Death is Weird. Baruch Dayan Ha'Emet

Death is Weird. Baruch Dayan Ha'Emet

Death is weird. At least as weird as life, anyway.

What can you say when a brother or a brother-in-law dies?

Someone younger than you. Full of exuberant love. A carpe-diem, take-charge-of-life kind of guy. A recovering addict, who spent a decade healing his family. But whose body didn’t heal. And, just when he had a great job, marriage, and infant grandchild, his body shut down suddenly.

I guess you say, “Baruch Dayan Ha’Emet.” That’s a Jewish teaching. Literally, the phrase means, “blessed is God, the true judge.” But to me it means, “I sure as heck don’t understand. Is there justice? God only knows!” So to speak.

Death is weird. That’s what my cousin Karin said at the funeral. She knows. A decade ago, her precious teenage daughter died in a freak accident.

But the rest of the world carries on. You can’t blame them. They have to earn a living. Feed babies. Pave roads. Fix broken traffic signals. Keep life going, that’s the mandate.

And so you — I mean I — try. I’ll concentrate and accomplish. It feels really good for 15 minutes. And then it doesn’t make sense anymore. But you — I mean I — try anyway.

See the photo of Lee? I call it a “soul print.” I imagine each of us has a few mental images of our true essence. This would be one of Lee’s. He loved the outdoors: camping, fishing, and boating. Back before we moved far away, when our kids and his were young, we took extended family vacations. Camping in the mountains. Swimming in the river. Building sand castles on the beach. Lee owned a restaurant back then. He bought extravagant amounts of food and led us all in cooking huge meals. Once, near South Carolina’s fleet of shrimp trawlers, he tried to teach me to de-vein shrimp. I had never even touched a shrimp before. Or since.

But I digress. Wasn’t I just philosophizing about death? How odd it is that life goes on? When death, really, is all around us?

Last week I was at the — dare I admit it — nail salon near my home. They have a TV screen showing Netflix films. Romantic comedies, mostly. But, that day, we watched Miracles from Heaven (2017). It’s a cheesy movie about a terminally ill girl. The first 100 minutes focus on the girl’s anxious mother. Scene after scene shows her terrible parenting skills. Because of her own stress, she can’t support her daughter. 100 minutes. We get it. But in the last ten minutes, the girl has a near death experience and wakes up healed. Mom is surprised but happy. Yet she has learned nothing about life, death, or parenting.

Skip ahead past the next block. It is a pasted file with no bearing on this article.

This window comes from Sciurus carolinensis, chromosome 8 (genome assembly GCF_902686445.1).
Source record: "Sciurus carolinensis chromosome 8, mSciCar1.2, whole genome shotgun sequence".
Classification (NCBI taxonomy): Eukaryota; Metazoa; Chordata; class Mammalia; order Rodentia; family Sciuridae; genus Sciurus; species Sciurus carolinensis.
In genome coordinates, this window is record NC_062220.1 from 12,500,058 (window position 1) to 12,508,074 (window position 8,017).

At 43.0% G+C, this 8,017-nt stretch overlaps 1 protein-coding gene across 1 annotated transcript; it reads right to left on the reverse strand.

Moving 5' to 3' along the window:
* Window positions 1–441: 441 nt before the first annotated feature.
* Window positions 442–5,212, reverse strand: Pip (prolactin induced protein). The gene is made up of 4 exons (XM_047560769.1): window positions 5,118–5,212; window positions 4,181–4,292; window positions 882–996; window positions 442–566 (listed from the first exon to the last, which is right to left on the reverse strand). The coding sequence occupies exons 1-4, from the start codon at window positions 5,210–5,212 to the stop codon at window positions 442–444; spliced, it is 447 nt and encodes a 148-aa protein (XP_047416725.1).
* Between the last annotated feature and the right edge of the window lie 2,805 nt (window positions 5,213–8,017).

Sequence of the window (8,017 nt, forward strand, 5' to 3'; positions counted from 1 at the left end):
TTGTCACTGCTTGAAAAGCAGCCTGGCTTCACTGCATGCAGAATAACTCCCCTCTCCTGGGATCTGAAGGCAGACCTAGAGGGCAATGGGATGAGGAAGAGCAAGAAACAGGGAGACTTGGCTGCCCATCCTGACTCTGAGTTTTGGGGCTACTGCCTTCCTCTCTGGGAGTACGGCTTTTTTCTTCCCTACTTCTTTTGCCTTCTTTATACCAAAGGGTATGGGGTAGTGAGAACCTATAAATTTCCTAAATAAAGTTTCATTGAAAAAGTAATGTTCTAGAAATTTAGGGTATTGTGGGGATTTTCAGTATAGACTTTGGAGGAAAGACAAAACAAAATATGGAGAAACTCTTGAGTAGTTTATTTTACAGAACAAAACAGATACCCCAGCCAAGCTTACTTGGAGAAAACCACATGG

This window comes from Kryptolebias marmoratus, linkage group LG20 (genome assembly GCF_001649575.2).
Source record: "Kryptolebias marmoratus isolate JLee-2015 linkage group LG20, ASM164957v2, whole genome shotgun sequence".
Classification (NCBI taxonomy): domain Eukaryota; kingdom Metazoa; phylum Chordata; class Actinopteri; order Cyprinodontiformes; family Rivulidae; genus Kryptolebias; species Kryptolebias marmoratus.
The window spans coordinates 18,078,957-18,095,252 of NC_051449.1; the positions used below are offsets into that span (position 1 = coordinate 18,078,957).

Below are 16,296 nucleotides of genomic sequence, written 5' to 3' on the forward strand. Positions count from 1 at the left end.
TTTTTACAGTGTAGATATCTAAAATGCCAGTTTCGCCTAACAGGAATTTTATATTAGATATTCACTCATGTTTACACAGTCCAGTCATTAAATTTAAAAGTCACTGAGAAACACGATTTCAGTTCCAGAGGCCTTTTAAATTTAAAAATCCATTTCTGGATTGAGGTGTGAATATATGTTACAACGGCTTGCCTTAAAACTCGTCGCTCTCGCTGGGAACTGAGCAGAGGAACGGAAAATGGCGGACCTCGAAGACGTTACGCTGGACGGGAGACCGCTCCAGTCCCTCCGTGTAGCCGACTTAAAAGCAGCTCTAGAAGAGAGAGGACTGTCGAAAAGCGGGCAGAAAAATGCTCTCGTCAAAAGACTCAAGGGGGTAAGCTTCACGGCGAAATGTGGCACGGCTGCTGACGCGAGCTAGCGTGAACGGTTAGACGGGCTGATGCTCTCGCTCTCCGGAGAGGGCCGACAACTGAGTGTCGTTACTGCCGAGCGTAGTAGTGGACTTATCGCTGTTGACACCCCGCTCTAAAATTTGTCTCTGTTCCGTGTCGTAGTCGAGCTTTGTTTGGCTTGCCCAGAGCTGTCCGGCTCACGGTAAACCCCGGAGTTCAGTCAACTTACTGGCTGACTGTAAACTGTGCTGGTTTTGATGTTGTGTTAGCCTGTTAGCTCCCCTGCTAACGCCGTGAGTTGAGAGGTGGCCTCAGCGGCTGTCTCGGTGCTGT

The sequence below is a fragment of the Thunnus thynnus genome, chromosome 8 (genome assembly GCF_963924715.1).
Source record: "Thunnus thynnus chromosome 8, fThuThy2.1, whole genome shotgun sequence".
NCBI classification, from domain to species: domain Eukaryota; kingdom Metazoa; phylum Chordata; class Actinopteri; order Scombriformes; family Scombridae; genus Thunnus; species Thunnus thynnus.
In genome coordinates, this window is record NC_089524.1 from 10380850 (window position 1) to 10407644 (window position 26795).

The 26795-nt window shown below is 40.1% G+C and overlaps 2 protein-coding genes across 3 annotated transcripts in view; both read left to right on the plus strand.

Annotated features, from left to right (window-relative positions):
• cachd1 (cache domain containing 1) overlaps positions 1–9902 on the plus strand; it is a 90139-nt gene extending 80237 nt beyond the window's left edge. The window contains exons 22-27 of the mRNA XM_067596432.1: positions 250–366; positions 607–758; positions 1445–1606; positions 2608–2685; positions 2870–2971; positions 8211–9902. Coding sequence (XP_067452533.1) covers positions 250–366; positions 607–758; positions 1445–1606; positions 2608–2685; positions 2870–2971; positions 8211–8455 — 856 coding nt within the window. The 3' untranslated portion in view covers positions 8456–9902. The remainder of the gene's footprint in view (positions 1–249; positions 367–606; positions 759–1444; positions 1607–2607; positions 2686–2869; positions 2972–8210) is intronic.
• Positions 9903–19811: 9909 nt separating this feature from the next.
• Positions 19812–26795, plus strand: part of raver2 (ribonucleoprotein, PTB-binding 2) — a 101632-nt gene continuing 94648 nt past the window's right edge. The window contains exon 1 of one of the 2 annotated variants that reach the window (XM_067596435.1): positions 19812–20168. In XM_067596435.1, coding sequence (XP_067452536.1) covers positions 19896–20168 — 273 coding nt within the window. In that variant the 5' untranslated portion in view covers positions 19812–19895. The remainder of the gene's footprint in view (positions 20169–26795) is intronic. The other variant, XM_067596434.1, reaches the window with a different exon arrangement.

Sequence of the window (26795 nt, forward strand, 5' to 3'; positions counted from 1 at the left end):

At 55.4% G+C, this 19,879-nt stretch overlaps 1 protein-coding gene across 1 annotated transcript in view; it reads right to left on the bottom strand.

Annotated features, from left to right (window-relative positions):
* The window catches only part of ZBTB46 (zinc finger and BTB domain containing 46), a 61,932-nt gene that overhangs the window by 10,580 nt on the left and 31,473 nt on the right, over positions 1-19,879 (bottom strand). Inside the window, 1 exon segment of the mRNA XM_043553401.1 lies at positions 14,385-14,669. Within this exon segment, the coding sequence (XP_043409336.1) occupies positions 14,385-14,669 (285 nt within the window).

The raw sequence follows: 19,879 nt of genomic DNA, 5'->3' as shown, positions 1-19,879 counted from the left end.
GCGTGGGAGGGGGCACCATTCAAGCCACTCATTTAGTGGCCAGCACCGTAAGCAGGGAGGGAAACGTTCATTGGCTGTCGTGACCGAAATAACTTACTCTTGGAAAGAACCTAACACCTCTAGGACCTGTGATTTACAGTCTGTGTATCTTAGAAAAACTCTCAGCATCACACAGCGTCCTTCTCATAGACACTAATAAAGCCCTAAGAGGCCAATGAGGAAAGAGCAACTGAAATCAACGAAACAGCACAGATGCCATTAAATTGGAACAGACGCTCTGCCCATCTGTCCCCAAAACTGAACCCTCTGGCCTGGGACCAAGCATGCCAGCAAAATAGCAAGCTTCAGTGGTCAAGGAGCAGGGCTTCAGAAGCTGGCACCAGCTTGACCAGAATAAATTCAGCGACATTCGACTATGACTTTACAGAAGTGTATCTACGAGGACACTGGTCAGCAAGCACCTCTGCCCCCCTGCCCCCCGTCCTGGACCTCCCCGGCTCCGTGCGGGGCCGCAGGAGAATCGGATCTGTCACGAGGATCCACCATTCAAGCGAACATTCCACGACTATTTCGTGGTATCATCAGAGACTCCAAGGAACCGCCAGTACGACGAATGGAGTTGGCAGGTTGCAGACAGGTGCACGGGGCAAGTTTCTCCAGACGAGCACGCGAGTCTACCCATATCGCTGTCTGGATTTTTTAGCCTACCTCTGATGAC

This is a terrible movie. Rotten Tomatoes gave it a 41% rating. But, that day, aesthetics didn’t matter. A woman seated next to me was crying. “I hope the girl doesn’t die.” Another woman stood behind me. Her nails were finished but she could not stop watching. She too was crying. “I don’t know what I would do if I were that Mom,” she said.

Of course, I understood. These women love and lose, too. They, too, are shocked by freak accidents and untimely deaths. So, they need to think about this. They need to feel about it. But they rarely get a chance. Because the rest of the world carries on. So, they cried at a bad movie.

So what? Why should I be an art snob? Sometimes death is like a bad movie. Where there’s no logic to the main character’s life arc. They die before their story develops. And their family’s reactions are badly written. Because who, really, does understand what has happened?